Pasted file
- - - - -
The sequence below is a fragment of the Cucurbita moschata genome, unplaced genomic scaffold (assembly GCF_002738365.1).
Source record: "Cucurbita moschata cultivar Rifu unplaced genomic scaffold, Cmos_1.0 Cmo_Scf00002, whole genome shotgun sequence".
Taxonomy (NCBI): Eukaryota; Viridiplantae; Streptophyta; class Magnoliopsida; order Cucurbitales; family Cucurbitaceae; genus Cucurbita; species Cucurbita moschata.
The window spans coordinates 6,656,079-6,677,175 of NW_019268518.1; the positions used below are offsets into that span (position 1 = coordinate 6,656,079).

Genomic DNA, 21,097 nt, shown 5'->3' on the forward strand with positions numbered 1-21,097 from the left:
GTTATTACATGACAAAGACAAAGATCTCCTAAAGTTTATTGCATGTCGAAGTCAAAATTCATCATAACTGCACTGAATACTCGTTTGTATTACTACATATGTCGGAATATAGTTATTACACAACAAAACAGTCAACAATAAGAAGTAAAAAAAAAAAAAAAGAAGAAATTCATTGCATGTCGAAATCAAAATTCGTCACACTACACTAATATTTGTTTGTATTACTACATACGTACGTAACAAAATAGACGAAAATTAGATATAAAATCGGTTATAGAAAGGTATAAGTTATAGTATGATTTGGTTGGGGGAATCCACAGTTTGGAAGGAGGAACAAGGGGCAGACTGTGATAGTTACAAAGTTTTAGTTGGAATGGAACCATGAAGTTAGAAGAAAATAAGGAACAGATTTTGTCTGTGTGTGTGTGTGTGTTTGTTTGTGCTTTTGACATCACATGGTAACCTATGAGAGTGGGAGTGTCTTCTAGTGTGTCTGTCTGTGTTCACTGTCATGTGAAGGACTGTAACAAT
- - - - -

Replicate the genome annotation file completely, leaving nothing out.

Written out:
The sequence below is a fragment of the Cucurbita moschata genome, unplaced genomic scaffold (assembly GCF_002738365.1).
Source record: "Cucurbita moschata cultivar Rifu unplaced genomic scaffold, Cmos_1.0 Cmo_Scf00002, whole genome shotgun sequence".
Taxonomy (NCBI): Eukaryota; Viridiplantae; Streptophyta; class Magnoliopsida; order Cucurbitales; family Cucurbitaceae; genus Cucurbita; species Cucurbita moschata.
The window spans coordinates 6,656,079-6,677,175 of NW_019268518.1; the positions used below are offsets into that span (position 1 = coordinate 6,656,079).

Genomic DNA, 21,097 nt, shown 5'->3' on the forward strand with positions numbered 1-21,097 from the left:
GTTATTACATGACAAAGACAAAGATCTCCTAAAGTTTATTGCATGTCGAAGTCAAAATTCATCATAACTGCACTGAATACTCGTTTGTATTACTACATATGTCGGAATATAGTTATTACACAACAAAACAGTCAACAATAAGAAGTAAAAAAAAAAAAAAAGAAGAAATTCATTGCATGTCGAAATCAAAATTCGTCACACTACACTAATATTTGTTTGTATTACTACATACGTACGTAACAAAATAGACGAAAATTAGATATAAAATCGGTTATAGAAAGGTATAAGTTATAGTATGATTTGGTTGGGGGAATCCACAGTTTGGAAGGAGGAACAAGGGGCAGACTGTGATAGTTACAAAGTTTTAGTTGGAATGGAACCATGAAGTTAGAAGAAAATAAGGAACAGATTTTGTCTGTGTGTGTGTGTGTGTTTGTTTGTGCTTTTGACATCACATGGTAACCTATGAGAGTGGGAGTGTCTTCTAGTGTGTCTGTCTGTGTTCACTGTCATGTGAAGGACTGTAACAAT